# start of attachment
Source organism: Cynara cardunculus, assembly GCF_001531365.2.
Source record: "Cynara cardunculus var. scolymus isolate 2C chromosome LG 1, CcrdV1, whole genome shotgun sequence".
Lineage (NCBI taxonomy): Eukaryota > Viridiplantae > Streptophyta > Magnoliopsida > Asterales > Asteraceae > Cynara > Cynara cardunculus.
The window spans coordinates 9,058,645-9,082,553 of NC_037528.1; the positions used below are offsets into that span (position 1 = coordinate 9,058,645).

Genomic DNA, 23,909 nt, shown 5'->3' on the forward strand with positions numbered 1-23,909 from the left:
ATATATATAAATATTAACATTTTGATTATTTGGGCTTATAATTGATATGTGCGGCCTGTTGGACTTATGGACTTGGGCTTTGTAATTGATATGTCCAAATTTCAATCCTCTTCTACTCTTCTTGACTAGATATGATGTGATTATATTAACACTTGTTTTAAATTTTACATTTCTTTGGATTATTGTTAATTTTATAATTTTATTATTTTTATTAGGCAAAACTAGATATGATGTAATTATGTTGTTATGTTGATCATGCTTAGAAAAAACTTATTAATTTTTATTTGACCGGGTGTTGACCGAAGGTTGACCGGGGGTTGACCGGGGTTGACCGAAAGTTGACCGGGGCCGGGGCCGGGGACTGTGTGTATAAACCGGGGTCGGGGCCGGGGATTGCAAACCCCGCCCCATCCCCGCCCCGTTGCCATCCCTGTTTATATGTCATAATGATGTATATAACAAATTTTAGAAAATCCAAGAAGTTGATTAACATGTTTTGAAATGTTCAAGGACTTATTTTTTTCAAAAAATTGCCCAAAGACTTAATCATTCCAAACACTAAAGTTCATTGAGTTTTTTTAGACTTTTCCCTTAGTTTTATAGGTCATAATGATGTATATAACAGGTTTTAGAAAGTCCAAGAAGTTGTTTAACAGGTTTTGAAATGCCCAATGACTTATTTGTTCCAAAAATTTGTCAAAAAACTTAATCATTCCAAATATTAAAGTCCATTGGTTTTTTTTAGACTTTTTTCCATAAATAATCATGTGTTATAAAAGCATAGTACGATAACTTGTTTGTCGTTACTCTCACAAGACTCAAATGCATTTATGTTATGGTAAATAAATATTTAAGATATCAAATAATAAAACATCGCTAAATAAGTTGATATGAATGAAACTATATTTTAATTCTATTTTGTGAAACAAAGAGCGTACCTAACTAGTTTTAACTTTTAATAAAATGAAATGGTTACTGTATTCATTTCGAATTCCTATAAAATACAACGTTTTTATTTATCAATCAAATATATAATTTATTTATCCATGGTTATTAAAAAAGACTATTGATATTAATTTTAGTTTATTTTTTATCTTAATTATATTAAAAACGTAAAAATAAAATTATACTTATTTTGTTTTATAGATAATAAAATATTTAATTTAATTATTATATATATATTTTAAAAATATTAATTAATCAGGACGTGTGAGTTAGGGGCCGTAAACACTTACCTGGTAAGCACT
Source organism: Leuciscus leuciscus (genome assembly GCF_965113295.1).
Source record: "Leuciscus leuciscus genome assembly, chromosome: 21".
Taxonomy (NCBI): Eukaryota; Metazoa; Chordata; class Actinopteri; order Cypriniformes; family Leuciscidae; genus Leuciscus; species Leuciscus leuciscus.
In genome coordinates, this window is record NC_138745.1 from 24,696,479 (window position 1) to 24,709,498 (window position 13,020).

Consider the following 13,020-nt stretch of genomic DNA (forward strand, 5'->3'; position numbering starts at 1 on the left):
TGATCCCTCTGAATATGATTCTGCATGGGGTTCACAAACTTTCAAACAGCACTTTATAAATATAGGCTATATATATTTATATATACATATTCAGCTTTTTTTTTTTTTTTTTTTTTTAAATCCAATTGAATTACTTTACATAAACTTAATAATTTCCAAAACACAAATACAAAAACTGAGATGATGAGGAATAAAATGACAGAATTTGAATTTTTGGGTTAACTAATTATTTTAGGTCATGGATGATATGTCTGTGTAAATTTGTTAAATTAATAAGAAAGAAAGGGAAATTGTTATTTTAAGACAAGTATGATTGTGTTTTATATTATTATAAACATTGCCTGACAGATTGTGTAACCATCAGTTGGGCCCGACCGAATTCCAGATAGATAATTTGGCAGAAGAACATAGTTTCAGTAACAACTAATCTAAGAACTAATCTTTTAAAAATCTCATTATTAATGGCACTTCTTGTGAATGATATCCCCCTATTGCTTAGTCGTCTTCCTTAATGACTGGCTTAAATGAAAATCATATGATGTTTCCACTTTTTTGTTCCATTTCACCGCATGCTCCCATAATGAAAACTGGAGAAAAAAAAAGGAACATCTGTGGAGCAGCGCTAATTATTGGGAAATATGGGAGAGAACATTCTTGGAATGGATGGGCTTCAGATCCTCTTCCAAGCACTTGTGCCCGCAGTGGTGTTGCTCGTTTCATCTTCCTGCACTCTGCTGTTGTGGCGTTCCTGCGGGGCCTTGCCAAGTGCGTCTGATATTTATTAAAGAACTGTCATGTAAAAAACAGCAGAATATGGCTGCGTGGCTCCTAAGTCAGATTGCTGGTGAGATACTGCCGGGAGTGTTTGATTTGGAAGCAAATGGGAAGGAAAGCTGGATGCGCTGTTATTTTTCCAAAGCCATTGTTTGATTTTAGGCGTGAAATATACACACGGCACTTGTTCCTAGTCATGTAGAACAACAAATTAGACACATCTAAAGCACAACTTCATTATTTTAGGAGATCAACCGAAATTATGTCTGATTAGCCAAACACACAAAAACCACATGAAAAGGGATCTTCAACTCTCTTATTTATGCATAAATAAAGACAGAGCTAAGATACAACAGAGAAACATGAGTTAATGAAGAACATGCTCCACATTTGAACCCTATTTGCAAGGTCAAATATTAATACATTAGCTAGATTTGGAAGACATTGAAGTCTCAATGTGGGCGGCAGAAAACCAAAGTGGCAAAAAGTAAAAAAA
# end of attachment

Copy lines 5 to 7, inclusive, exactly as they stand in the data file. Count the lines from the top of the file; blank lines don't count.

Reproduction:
Genomic DNA, 23,909 nt, shown 5'->3' on the forward strand with positions numbered 1-23,909 from the left:
ATATATATAAATATTAACATTTTGATTATTTGGGCTTATAATTGATATGTGCGGCCTGTTGGACTTATGGACTTGGGCTTTGTAATTGATATGTCCAAATTTCAATCCTCTTCTACTCTTCTTGACTAGATATGATGTGATTATATTAACACTTGTTTTAAATTTTACATTTCTTTGGATTATTGTTAATTTTATAATTTTATTATTTTTATTAGGCAAAACTAGATATGATGTAATTATGTTGTTATGTTGATCATGCTTAGAAAAAACTTATTAATTTTTATTTGACCGGGTGTTGACCGAAGGTTGACCGGGGGTTGACCGGGGTTGACCGAAAGTTGACCGGGGCCGGGGCCGGGGACTGTGTGTATAAACCGGGGTCGGGGCCGGGGATTGCAAACCCCGCCCCATCCCCGCCCCGTTGCCATCCCTGTTTATATGTCATAATGATGTATATAACAAATTTTAGAAAATCCAAGAAGTTGATTAACATGTTTTGAAATGTTCAAGGACTTATTTTTTTCAAAAAATTGCCCAAAGACTTAATCATTCCAAACACTAAAGTTCATTGAGTTTTTTTAGACTTTTCCCTTAGTTTTATAGGTCATAATGATGTATATAACAGGTTTTAGAAAGTCCAAGAAGTTGTTTAACAGGTTTTGAAATGCCCAATGACTTATTTGTTCCAAAAATTTGTCAAAAAACTTAATCATTCCAAATATTAAAGTCCATTGGTTTTTTTTAGACTTTTTTCCATAAATAATCATGTGTTATAAAAGCATAGTACGATAACTTGTTTGTCGTTACTCTCACAAGACTCAAATGCATTTATGTTATGGTAAATAAATATTTAAGATATCAAATAATAAAACATCGCTAAATAAGTTGATATGAATGAAACTATATTTTAATTCTATTTTGTGAAACAAAGAGCGTACCTAACTAGTTTTAACTTTTAATAAAATGAAATGGTTACTGTATTCATTTCGAATTCCTATAAAATACAACGTTTTTATTTATCAATCAAATATATAATTTATTTATCCATGGTTATTAAAAAAGACTATTGATATTAATTTTAGTTTATTTTTTATCTTAATTATATTAAAAACGTAAAAATAAAATTATACTTATTTTGTTTTATAGATAATAAAATATTTAATTTAATTATTATATATATATTTTAAAAATATTAATTAATCAGGACGTGTGAGTTAGGGGCCGTAAACACTTACCTGGTAAGCACT
Source organism: Leuciscus leuciscus (genome assembly GCF_965113295.1).